Creating a relationship of trust with your Board of Directors

Getting there together

A few weeks ago I was in a meeting with an executive director of an organization that was facing difficulties with its board of directors. She shared with me that she was feeling frustrated and overwhelmed with work. She has a staff to manage, a year-end to submit and reports complete for the investors. Once a month, she attends a meeting with the Board of Directors scheduled over two days and it was starting to make her anxious. She knows that she was doing quality work and managing her staff in an exemplary manner, but feels anxiety and negative stress when it comes time to meet with the Board.  I ask her why, and she told me that during the meetings she feels judged, scrutinized and questioned. She feels all the responsibility is on her shoulders. She didn't know how to get out of this discomfort. 

This is a situation that I can empathize with because I've been in her shoes before. Anxious, stressed and pushed to the point where we question our management skills. Where we felt our self-confidence was battered.

The role of the Board of Directors is to support senior management in organizational strategies, not to control all decisions. The board and management must work as a team to lead the organization. It must give management sufficient autonomy and engage in dialogue to ensure the organization's vision (BNQ, 2011; Cadieux and Dion, 2012).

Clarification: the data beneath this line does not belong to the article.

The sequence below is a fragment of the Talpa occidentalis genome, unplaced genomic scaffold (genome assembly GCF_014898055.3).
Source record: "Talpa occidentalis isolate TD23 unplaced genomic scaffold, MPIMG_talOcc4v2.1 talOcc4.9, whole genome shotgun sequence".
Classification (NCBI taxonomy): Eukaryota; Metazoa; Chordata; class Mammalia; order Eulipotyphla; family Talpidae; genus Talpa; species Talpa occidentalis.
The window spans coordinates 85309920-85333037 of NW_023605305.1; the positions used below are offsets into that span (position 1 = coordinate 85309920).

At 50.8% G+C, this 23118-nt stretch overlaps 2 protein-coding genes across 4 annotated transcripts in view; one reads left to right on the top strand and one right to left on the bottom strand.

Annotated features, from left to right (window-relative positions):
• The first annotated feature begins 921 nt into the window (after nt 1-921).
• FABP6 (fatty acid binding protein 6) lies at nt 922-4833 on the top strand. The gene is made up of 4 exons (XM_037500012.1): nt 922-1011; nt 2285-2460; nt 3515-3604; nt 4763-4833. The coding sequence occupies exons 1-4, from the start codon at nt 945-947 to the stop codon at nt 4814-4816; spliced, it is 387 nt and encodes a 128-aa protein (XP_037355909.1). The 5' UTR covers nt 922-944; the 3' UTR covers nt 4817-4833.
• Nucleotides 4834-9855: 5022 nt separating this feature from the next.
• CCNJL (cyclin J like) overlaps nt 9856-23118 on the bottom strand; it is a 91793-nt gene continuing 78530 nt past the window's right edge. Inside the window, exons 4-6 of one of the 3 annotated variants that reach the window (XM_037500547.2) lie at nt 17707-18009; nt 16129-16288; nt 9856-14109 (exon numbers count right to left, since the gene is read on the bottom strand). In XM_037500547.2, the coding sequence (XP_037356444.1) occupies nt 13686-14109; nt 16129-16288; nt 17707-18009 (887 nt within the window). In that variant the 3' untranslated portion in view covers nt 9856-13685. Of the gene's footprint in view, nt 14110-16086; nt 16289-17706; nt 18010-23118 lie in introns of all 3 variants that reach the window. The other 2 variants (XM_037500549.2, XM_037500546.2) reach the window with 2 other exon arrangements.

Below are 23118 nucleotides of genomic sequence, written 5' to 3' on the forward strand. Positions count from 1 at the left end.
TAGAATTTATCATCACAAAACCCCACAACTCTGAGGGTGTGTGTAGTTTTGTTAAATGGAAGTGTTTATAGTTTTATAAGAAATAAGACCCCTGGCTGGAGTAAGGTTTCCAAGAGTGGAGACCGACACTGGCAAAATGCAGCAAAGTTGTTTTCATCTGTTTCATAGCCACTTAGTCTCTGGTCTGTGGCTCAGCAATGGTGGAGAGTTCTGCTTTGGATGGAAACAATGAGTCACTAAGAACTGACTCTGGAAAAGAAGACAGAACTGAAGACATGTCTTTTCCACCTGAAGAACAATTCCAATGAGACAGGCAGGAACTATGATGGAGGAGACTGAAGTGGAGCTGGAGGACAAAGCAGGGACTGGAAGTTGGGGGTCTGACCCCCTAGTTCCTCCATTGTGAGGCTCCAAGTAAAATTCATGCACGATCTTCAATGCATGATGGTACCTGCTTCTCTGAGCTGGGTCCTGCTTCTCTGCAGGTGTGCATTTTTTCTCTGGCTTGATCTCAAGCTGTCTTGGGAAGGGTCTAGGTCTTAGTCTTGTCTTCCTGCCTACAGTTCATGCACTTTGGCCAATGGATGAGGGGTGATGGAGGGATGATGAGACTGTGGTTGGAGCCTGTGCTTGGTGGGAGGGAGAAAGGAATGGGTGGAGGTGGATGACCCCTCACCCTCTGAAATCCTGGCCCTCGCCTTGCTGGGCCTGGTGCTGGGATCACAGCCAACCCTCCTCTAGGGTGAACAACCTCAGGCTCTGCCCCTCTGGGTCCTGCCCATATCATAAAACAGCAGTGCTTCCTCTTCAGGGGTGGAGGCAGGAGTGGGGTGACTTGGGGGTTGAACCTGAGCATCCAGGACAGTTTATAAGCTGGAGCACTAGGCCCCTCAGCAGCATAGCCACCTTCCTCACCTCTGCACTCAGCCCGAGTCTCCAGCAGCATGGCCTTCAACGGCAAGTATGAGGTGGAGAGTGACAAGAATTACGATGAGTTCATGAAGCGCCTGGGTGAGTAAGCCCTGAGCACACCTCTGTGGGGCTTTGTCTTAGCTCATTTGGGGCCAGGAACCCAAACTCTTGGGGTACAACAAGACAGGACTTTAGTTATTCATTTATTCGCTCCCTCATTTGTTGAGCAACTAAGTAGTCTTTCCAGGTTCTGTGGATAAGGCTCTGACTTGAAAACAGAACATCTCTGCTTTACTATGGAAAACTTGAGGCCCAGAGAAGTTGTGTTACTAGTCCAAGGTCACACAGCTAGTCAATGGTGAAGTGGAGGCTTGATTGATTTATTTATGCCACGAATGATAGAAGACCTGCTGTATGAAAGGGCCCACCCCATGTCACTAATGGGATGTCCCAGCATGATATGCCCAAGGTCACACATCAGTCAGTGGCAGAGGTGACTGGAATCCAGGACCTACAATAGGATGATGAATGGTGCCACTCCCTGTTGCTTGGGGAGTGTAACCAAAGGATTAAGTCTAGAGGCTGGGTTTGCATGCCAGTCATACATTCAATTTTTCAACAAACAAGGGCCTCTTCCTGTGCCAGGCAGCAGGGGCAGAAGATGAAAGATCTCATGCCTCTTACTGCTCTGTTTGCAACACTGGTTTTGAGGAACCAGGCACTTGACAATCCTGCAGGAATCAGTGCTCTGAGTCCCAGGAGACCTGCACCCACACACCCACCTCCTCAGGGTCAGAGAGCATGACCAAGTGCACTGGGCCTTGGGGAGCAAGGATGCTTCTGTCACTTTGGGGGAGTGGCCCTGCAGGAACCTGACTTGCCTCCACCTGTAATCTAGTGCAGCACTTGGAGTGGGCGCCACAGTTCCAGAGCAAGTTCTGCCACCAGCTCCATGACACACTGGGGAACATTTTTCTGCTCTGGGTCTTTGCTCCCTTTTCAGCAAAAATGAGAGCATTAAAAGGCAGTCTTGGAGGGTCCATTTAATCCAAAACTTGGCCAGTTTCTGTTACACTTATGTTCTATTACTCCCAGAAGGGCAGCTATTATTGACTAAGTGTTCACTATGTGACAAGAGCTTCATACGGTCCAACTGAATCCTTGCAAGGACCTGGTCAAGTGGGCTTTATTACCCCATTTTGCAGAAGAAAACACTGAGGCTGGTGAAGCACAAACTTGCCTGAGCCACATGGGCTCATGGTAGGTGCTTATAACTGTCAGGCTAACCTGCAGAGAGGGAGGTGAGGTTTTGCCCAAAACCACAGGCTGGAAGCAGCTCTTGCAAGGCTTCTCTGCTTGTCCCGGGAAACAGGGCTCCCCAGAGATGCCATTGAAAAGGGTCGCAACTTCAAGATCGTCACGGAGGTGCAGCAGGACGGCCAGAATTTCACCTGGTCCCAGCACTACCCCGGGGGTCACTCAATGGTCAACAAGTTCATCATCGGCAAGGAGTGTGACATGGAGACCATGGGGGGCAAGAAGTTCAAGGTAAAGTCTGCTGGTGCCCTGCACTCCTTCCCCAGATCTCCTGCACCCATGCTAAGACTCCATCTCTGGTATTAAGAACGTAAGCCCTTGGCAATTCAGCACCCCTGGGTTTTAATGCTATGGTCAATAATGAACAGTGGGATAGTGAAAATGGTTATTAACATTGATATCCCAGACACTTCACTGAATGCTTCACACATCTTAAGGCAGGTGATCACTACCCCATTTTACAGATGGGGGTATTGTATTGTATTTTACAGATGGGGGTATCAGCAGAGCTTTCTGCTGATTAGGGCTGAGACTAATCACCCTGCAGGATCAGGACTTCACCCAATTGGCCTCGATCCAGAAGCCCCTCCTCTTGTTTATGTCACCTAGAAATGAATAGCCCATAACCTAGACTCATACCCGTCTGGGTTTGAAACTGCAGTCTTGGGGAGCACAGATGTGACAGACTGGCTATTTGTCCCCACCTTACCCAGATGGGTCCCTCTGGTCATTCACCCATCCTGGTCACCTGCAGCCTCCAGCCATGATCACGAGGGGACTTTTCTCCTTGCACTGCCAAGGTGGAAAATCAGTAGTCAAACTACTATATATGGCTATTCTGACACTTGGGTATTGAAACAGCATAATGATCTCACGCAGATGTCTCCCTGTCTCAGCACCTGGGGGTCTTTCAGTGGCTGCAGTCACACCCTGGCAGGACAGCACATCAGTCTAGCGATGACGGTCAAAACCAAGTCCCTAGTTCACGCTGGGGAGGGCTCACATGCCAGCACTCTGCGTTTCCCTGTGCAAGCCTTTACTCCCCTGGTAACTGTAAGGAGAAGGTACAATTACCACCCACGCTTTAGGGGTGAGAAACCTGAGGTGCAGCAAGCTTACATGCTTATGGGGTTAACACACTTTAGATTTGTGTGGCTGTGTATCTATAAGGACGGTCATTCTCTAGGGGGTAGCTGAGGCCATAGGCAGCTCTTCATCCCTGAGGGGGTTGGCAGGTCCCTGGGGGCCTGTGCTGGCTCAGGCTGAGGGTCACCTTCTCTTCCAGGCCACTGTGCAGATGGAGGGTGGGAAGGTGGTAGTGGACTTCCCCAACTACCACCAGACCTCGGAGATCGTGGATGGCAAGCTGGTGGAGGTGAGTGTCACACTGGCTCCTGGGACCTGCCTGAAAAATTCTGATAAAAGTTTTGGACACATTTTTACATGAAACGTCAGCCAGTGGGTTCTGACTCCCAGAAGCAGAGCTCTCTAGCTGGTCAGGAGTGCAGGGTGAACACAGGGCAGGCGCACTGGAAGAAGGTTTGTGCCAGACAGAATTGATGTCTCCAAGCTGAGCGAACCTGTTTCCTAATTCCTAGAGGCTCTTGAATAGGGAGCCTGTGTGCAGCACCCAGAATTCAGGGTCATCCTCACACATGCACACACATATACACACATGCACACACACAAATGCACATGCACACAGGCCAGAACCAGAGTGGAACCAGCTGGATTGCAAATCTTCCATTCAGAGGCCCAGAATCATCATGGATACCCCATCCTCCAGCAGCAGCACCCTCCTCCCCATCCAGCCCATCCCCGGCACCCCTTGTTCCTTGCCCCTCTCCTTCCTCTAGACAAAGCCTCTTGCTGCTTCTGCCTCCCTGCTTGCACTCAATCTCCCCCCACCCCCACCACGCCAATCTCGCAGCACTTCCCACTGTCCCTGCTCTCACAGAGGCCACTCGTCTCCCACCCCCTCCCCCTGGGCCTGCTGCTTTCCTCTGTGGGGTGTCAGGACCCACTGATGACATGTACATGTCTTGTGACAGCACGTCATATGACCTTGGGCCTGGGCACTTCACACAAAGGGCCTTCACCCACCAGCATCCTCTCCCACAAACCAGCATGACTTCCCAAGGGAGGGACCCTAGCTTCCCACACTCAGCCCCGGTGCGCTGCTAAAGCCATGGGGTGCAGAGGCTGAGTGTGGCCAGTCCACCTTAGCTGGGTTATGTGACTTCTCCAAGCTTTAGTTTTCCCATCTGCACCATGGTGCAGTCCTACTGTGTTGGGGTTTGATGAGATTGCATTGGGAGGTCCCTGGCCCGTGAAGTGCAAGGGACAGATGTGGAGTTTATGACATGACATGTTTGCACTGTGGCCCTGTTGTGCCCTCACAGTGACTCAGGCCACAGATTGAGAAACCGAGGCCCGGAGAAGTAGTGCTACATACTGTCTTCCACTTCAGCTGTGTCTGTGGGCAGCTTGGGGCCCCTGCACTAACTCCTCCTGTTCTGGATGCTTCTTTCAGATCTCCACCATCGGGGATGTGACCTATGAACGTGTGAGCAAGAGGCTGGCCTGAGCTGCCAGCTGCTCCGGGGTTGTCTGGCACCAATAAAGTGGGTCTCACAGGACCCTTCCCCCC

The relationship between the board and management often reflects the performance of the organization. A relationship of trust, based on respect and dialogue and shared leadership increases the efficiency and effectiveness of the organization. How do we create this kind of relationship? Here are a few suggestions:

  • Educate the Board of Directors and senior management on their roles and responsibilities.
  • Clarify the strategy and practice using it every time we want to make decisions.
  • Ask the question. "Is this our role, or the role of management and staff?”
  • Co-creating the organization's strategy with clerical staff; this increases commitment and understanding. 
  • Encourage open and honest dialogue using effective meeting techniques such as Liberating Structures, Art of Hosting, Open space forum and agile.

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